Isolation of soft donor complexes of d- and f-block metals using ionic liquids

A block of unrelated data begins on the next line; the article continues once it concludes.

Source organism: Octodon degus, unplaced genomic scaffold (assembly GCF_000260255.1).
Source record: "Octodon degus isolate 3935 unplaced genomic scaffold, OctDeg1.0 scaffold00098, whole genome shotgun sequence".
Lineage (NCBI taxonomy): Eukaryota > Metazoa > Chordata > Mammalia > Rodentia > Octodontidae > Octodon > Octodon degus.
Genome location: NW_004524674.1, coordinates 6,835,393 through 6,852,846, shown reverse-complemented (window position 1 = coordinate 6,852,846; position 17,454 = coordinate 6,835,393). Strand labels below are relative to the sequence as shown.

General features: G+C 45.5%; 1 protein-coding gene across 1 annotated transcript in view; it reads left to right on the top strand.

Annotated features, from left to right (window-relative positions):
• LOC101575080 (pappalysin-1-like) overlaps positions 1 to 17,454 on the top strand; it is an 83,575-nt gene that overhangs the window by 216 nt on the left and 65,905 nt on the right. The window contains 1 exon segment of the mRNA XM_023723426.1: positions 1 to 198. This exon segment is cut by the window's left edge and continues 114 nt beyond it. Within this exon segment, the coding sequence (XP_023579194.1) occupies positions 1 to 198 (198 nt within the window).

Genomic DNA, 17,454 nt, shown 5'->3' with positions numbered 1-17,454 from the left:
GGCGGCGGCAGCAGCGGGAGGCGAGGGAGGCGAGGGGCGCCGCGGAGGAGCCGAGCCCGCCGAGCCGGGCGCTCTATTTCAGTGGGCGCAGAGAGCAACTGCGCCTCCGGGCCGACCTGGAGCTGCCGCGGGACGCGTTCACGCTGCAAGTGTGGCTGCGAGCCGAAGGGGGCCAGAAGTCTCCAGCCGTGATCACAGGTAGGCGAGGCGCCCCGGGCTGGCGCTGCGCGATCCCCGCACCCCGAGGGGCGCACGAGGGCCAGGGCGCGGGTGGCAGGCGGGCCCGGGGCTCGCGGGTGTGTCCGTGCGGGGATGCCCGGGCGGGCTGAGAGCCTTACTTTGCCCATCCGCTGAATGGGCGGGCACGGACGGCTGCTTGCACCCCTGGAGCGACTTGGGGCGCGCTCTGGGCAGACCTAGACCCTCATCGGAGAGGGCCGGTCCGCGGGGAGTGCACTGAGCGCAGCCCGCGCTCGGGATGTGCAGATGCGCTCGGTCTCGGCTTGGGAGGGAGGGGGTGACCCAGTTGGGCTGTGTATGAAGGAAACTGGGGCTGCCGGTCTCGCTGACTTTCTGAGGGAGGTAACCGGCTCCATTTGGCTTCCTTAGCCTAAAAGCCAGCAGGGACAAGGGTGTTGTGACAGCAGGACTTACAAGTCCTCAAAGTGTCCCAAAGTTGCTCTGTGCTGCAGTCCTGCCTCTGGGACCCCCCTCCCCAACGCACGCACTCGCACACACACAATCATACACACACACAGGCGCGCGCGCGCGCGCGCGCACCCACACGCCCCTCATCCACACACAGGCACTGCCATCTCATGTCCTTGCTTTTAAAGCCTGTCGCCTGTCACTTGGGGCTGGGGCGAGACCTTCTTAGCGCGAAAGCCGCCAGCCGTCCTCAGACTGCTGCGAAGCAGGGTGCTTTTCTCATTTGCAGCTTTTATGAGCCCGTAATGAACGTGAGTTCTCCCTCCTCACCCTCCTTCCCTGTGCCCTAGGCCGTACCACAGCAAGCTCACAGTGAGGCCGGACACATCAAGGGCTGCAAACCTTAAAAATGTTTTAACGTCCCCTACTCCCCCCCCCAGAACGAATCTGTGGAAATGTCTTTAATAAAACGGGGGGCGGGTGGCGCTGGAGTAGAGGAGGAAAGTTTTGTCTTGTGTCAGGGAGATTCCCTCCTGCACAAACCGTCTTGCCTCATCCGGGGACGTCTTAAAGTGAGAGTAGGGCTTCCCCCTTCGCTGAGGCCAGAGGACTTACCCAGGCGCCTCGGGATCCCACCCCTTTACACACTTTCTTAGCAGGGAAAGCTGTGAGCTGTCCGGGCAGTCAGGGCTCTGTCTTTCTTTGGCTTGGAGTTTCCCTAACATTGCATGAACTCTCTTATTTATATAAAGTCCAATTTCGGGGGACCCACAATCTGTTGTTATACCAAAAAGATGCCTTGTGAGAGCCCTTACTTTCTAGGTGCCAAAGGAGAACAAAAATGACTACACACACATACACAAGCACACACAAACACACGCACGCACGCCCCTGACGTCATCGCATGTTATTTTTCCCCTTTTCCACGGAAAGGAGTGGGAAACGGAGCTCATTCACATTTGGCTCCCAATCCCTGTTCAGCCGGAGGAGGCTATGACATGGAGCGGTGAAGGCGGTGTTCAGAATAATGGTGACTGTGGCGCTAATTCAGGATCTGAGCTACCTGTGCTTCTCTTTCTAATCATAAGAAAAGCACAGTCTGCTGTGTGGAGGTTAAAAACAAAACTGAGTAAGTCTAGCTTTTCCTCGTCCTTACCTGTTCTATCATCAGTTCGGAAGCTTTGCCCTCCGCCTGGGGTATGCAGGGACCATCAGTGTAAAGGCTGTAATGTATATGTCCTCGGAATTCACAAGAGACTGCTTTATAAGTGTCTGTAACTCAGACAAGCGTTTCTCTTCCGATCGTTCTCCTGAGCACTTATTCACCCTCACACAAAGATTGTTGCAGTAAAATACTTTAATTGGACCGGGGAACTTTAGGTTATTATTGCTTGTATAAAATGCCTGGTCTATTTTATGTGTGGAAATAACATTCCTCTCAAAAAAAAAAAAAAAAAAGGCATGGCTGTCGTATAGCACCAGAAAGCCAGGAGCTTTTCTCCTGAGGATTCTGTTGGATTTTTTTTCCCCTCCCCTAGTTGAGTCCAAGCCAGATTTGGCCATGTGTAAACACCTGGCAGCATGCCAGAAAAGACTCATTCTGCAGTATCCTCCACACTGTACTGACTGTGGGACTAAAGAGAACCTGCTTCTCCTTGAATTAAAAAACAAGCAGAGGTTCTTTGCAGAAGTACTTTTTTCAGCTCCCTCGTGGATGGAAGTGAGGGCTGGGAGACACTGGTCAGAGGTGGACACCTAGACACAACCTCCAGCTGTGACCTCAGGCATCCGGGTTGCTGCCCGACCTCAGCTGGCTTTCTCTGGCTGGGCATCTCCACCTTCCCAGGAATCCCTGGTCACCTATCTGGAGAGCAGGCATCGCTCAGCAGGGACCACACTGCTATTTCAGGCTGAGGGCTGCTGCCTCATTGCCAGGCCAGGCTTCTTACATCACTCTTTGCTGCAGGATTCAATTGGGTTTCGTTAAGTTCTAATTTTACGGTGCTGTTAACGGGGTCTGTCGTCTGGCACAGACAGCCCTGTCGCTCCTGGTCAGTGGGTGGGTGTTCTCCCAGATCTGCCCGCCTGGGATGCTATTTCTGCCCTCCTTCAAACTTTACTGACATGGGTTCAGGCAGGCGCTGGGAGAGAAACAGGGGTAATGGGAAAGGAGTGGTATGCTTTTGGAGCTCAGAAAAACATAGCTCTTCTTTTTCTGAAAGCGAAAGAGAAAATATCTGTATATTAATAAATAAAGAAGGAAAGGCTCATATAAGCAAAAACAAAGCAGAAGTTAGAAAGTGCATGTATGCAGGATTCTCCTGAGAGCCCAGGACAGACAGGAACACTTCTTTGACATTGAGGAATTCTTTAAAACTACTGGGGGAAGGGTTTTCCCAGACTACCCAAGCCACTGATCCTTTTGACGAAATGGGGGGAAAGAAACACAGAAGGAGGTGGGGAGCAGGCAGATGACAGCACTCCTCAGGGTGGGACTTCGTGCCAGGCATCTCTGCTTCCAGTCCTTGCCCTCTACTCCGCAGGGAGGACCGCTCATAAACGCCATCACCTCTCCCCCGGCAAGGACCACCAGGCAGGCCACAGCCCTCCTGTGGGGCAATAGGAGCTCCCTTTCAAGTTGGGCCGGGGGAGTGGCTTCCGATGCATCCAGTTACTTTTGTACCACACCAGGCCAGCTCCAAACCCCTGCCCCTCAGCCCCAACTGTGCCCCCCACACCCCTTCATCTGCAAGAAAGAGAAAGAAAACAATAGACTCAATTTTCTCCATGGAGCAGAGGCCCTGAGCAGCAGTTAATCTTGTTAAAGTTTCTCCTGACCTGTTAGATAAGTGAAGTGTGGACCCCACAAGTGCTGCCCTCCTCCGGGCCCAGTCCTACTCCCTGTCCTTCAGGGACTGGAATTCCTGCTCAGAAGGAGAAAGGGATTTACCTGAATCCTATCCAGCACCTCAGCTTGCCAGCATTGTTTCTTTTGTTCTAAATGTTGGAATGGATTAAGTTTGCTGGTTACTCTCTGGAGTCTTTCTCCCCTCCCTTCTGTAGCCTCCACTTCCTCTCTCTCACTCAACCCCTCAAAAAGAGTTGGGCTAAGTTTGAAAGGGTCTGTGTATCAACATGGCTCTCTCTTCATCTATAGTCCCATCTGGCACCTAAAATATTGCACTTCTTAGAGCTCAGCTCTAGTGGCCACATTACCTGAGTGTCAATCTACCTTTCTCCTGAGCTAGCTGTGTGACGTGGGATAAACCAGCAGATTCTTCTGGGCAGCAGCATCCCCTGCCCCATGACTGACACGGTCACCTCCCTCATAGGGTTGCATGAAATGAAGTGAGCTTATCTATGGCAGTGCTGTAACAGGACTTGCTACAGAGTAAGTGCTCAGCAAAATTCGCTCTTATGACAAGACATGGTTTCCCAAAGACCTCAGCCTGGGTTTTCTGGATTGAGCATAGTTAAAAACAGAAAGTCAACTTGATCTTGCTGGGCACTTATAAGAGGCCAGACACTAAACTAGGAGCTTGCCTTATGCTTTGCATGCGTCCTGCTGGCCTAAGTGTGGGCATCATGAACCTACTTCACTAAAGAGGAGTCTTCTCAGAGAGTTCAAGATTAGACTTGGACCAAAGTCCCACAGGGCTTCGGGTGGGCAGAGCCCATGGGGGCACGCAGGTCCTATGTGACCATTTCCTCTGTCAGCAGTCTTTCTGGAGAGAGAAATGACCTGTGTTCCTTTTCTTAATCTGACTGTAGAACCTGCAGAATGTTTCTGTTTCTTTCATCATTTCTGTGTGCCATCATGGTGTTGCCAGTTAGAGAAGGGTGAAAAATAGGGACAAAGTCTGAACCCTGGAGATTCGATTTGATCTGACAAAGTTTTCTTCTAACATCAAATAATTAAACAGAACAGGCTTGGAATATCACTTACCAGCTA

Ionic liquids (ILs) are alternatives to conventional molecular liquids or high-melting salts which can be used to gain new insight into long-standing scientific questions. The ability to access a compositionally variable, purely ionic liquid environment in an IL is particularly significant in coordination chemistry, which often involves the manipulation of an ionic metal-ligand bond. This study aims to demonstrate the potential utility of ILs in coordination chemistry by using them to access unusual metal complexes with soft Lewis bases, especially those of f-elements. Such complexes are particularly important use in studying the nature of f-element chemical bonding and the interactions involved in their isolation, propagation through the environment, or distribution in living organisms. A number of strategies using ILs and systems derived from ILs are explored. In reactions of dicyanamide-containing ILs with uranyl salts, the use of an IL as a source of nitrogen-containing soft donor ligands led to the isolation of uranyl dicyanamide complexes through substitution of oxygen-donor ligands by IL anions. By reacting actinide nitrate hydrates with a nitrate-containing IL, anhydrous complexes were obtained which could be used as precursors for the formation of nitrogen-donor adducts. The permanent elimination of oxygen-containing anions from a metal salt was explored through reactions of an acidic azole with metal acetate salts, although this approach was found to be limited by side reactions. The use of a partially anionic sulfur ligand derived from an IL led to the formation of uranyl and neodymium sulfur-donor complexes. The scope of nitrogen-containing ligands which could be incorporated into an IL was expanded by demonstrating the use of combinations of acidic and basic azoles as liquids for nitrogen donor coordination chemistry. These platforms have considerable room for expansion beyond the metal complexes already isolated. Future studies will expand the range of soft donors incorporated in the IL beyond nitrogen. Combinations of these strategies will also be explored with the aim of producing entirely soft-donor ligated complexes from readily available starting materials.